Unfortunately, that is what the Western powers run an increasing risk of doing in the case of the Ukrainian conflict. Although the UN resolution does announce a clear end goal—“that the Russian Federation immediately, completely and unconditionally withdraw all of its military forces from the territory of Ukraine within its internationally recognized borders”—it suggests no strategy for achieving that goal.

Given that the resolution tacitly includes the reconquest of Crimea (Russian territory for nearly a decade now) as a war aim, the just war theorist may well question the probability of success, the likelihood that Putin could be brought to the peace table on such terms. Ukraine alone seems unlikely to achieve more than a defensive stalemate, and is likely to demand ever-more overt and dramatic forms of Western support in pursuit of victory.

Unchastened by our experience in Vietnam, the United States seems to think it can have its cake and eat it too, allowing a distant ally to successfully fight out a proxy war on our behalf while we lustily cheer from the sidelines. This time around, we told ourselves that the bloodless new weapons of economic warfare would allow us to bring Russia to her knees with merely a wave of a wand, with President Biden boasting last March that thanks to sanctions, Russia’s economy was “on track to be cut in half.” The revelation last month that Russia’s economy had contracted by just 2.9 percent in 2022 was met with an embarrassed silence.

Undeterred, President Biden enthused in his Kyiv speech that thanks to Ukraine’s noble resistance, “democracy stands,” and in return offered a vague yet sweeping blank check: “You remind us that freedom is priceless; it’s worth fighting for for as long as it takes. And that’s how long we’re going to be with you, Mr. President: for as long as it takes.” We are readily moved by such declarations, and few Americans have hearts hard or twisted enough not to sympathize with the Ukrainians’ struggle. But sympathy is not a war policy. The time is soon coming when America and the other Western nations will have to make up their minds just what sort of peace is sought by the present war, and what means they are willing to deploy to realistically achieve this end. Anything else is simply unjust.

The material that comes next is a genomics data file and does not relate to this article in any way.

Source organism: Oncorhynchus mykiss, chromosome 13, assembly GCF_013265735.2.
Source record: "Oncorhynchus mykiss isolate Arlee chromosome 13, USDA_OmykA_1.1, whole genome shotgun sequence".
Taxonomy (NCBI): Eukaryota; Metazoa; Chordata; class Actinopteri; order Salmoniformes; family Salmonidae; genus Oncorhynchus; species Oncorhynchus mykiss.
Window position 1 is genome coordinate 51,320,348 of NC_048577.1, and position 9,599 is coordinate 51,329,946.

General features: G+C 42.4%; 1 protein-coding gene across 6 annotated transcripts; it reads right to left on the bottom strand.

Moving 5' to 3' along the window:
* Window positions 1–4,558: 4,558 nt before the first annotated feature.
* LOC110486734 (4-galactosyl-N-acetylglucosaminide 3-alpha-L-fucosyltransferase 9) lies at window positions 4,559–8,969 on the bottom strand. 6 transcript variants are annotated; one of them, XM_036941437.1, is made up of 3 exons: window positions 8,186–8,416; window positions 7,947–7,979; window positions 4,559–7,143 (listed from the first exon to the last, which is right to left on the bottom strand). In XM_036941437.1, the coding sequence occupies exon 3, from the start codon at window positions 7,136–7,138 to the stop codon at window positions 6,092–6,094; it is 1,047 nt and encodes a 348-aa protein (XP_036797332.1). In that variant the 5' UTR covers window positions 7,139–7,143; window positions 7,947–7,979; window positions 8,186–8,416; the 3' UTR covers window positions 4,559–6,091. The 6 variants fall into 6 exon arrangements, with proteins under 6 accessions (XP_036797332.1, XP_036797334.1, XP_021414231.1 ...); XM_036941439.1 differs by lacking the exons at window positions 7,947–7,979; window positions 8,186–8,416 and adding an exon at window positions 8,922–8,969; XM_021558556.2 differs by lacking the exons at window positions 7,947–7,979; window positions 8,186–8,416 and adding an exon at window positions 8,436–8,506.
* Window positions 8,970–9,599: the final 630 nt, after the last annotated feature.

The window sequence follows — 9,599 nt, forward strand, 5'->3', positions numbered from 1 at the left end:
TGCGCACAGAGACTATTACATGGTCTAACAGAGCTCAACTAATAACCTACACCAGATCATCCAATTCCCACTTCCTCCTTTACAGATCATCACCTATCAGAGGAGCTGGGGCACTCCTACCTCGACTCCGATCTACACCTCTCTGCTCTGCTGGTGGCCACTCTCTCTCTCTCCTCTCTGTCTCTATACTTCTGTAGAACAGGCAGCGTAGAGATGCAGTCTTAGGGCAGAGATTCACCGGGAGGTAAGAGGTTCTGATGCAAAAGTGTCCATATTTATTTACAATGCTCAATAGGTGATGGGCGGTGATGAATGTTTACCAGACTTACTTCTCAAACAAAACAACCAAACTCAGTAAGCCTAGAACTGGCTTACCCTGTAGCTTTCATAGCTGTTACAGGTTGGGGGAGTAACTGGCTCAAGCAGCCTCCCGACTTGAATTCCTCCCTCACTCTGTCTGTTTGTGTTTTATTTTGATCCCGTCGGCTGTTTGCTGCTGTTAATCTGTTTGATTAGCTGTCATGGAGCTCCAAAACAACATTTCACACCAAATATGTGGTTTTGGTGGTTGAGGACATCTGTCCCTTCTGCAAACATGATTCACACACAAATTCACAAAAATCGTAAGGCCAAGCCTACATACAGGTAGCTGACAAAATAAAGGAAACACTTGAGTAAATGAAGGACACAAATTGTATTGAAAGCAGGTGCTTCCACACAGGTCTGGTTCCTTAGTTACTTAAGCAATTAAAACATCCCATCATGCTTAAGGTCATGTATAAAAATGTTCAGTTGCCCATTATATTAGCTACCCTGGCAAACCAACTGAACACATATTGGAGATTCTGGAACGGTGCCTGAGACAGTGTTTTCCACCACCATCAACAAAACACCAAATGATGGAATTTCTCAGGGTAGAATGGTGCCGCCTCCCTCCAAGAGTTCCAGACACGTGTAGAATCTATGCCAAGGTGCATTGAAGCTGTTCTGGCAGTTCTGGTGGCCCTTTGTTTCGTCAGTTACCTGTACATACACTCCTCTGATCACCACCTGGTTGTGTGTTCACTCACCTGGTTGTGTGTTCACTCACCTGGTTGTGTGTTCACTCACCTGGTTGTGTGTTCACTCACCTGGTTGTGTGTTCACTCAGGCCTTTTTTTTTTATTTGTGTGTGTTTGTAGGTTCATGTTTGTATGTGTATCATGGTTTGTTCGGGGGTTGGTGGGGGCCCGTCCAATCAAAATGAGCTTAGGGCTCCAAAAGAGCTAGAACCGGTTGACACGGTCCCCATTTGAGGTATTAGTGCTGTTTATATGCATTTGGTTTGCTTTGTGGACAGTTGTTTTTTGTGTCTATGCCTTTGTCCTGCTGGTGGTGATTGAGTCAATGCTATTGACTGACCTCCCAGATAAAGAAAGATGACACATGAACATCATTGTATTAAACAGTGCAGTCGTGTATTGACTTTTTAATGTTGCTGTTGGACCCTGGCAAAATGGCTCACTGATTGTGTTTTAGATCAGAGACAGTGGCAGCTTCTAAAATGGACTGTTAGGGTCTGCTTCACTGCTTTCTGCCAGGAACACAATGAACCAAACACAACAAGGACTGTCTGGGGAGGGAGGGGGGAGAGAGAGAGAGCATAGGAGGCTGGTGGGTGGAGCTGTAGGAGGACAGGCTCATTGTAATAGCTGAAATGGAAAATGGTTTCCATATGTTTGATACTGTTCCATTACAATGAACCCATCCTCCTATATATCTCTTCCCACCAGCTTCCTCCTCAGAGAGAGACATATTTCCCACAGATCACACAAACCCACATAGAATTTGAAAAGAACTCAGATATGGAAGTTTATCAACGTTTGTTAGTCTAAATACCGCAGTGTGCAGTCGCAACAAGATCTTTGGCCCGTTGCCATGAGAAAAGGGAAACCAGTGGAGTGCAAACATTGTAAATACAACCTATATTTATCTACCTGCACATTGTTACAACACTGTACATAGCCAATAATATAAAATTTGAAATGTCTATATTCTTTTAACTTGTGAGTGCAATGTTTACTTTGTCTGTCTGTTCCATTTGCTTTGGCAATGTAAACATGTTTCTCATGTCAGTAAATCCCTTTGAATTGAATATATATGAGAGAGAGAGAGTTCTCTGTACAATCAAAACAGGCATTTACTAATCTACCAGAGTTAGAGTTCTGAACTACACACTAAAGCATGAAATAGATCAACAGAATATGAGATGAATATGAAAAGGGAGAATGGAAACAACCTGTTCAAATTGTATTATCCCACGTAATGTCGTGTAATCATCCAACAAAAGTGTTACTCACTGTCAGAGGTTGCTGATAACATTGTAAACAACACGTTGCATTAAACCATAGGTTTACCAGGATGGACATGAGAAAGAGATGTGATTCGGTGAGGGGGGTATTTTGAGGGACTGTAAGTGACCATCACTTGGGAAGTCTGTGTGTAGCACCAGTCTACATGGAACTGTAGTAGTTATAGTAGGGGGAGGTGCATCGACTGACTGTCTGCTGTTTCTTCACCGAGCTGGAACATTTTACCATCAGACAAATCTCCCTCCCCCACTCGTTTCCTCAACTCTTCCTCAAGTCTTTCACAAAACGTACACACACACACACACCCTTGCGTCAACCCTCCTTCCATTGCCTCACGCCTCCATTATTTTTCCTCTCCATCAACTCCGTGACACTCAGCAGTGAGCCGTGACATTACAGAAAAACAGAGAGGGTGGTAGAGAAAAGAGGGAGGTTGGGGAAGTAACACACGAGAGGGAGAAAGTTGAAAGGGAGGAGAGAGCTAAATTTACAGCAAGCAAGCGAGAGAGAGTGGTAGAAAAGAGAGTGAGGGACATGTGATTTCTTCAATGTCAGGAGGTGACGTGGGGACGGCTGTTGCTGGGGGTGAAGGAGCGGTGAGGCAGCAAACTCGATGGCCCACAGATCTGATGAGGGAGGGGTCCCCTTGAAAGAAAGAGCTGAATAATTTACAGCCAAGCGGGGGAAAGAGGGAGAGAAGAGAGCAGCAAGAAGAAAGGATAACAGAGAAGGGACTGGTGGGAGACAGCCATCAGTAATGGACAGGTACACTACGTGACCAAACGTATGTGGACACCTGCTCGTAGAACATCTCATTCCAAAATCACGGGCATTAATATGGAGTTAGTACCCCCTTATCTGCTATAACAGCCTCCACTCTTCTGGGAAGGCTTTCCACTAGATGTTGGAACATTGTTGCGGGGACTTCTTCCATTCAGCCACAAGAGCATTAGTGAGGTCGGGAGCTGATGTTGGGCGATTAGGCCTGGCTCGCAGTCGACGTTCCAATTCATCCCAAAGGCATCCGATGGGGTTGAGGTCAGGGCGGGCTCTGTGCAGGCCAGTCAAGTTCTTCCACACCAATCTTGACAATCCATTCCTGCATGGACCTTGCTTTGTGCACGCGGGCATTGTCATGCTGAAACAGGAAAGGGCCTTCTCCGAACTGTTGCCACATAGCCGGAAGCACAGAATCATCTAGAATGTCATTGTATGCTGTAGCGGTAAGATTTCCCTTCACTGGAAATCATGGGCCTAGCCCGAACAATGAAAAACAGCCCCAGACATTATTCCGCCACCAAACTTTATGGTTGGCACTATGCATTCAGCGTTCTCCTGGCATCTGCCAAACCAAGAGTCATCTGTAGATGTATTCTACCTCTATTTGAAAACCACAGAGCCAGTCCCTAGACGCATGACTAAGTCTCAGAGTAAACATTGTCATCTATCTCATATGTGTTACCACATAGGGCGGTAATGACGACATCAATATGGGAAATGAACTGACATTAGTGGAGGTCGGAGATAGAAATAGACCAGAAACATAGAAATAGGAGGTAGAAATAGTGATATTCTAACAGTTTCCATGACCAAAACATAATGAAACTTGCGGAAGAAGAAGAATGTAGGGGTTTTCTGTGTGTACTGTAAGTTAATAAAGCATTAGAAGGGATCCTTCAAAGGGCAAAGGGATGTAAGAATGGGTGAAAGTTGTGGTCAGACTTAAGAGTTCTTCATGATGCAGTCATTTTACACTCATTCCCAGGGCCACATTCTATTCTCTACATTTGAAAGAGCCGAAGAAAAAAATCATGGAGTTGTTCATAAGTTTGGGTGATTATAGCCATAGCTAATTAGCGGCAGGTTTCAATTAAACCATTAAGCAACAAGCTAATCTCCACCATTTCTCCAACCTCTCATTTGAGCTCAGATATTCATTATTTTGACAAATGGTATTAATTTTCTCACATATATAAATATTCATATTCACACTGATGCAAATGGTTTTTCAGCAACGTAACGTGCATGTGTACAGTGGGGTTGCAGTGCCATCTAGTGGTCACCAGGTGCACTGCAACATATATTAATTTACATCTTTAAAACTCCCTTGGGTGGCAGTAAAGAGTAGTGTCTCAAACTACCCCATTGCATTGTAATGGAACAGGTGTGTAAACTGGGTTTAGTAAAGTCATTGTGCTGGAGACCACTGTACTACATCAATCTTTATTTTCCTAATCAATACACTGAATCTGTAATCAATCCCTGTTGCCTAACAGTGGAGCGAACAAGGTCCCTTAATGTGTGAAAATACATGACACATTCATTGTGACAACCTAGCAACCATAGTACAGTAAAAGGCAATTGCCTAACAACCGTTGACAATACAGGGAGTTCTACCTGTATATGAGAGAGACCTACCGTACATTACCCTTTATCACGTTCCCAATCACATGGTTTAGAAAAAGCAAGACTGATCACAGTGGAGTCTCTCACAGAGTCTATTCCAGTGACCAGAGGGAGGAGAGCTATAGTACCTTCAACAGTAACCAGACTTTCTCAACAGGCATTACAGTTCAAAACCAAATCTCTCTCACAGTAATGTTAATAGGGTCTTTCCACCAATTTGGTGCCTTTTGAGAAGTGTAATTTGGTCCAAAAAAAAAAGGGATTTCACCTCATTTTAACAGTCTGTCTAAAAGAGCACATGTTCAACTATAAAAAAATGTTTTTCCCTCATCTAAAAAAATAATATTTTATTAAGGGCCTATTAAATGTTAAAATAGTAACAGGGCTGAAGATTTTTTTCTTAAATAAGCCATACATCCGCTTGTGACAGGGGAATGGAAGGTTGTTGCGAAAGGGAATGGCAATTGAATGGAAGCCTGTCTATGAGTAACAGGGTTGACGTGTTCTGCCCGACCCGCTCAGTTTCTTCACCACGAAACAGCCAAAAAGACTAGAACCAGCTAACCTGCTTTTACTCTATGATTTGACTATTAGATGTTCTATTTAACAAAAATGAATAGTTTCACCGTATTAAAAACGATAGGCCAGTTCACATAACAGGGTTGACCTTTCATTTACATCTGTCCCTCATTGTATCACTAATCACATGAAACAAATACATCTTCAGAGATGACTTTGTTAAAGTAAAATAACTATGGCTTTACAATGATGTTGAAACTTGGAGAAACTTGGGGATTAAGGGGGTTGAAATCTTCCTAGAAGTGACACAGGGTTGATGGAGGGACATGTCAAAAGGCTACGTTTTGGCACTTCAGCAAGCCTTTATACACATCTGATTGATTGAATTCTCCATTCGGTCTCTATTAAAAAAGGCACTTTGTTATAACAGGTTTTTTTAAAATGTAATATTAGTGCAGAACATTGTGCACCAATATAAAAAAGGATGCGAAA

Editor's note: This story has been corrected to reflect the proper name of the United Nations General Assembly.


Brad Littlejohn

Brad Littlejohn (Ph.D., University of Edinburgh) is a fellow in the Evangelicals and Civic Life program at the Ethics and Public Policy Center. He founded and served for ten years as president of The Davenant Institute, and has taught for several institutions, including Moody Bible Institute–Spokane, Bethlehem College and Seminary, and Patrick Henry College. He is recognized as a leading scholar of the English theologian Richard Hooker and has published and lectured extensively in the fields of Reformation history, Christian ethics, and political theology. He lives in Landrum, S.C., with his wife, Rachel, and four children.